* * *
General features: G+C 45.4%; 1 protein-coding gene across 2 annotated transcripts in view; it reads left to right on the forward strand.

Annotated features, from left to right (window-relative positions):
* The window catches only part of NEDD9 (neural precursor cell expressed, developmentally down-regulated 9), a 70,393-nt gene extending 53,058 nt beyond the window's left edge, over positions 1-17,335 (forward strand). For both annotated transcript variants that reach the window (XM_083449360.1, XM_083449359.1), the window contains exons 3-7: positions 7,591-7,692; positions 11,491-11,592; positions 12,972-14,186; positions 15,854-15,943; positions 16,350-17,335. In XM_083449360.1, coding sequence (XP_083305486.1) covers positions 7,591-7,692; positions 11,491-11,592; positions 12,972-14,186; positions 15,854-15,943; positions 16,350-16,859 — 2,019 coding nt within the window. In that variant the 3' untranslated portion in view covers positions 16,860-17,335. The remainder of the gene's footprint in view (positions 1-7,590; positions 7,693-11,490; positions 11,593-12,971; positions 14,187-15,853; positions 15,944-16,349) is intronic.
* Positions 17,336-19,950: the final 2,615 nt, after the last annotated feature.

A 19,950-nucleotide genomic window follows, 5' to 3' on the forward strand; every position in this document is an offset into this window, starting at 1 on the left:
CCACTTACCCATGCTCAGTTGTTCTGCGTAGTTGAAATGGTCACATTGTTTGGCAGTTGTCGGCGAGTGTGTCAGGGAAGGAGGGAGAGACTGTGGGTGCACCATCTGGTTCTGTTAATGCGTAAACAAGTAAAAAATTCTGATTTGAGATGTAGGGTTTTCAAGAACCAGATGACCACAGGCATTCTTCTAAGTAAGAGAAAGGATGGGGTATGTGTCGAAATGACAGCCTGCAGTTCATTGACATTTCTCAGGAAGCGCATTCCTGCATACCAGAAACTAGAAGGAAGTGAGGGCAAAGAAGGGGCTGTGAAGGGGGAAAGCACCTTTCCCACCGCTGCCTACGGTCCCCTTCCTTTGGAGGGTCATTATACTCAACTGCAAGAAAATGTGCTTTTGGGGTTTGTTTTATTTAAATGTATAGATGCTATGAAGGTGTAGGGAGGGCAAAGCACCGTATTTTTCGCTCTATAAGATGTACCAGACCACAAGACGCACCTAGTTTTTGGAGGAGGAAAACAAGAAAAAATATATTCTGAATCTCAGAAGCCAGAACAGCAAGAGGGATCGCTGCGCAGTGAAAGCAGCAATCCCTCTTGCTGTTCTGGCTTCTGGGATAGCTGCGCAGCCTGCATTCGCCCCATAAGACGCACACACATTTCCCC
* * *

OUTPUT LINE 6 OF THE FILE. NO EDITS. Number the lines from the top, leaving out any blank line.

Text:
CCACTTACCCATGCTCAGTTGTTCTGCGTAGTTGAAATGGTCACATTGTTTGGCAGTTGTCGGCGAGTGTGTCAGGGAAGGAGGGAGAGACTGTGGGTGCACCATCTGGTTCTGTTAATGCGTAAACAAGTAAAAAATTCTGATTTGAGATGTAGGGTTTTCAAGAACCAGATGACCACAGGCATTCTTCTAAGTAAGAGAAAGGATGGGGTATGTGTCGAAATGACAGCCTGCAGTTCATTGACATTTCTCAGGAAGCGCATTCCTGCATACCAGAAACTAGAAGGAAGTGAGGGCAAAGAAGGGGCTGTGAAGGGGGAAAGCACCTTTCCCACCGCTGCCTACGGTCCCCTTCCTTTGGAGGGTCATTATACTCAACTGCAAGAAAATGTGCTTTTGGGGTTTGTTTTATTTAAATGTATAGATGCTATGAAGGTGTAGGGAGGGCAAAGCACCGTATTTTTCGCTCTATAAGATGTACCAGACCACAAGACGCACCTAGTTTTTGGAGGAGGAAAACAAGAAAAAATATATTCTGAATCTCAGAAGCCAGAACAGCAAGAGGGATCGCTGCGCAGTGAAAGCAGCAATCCCTCTTGCTGTTCTGGCTTCTGGGATAGCTGCGCAGCCTGCATTCGCCCCATAAGACGCACACACATTTCCCC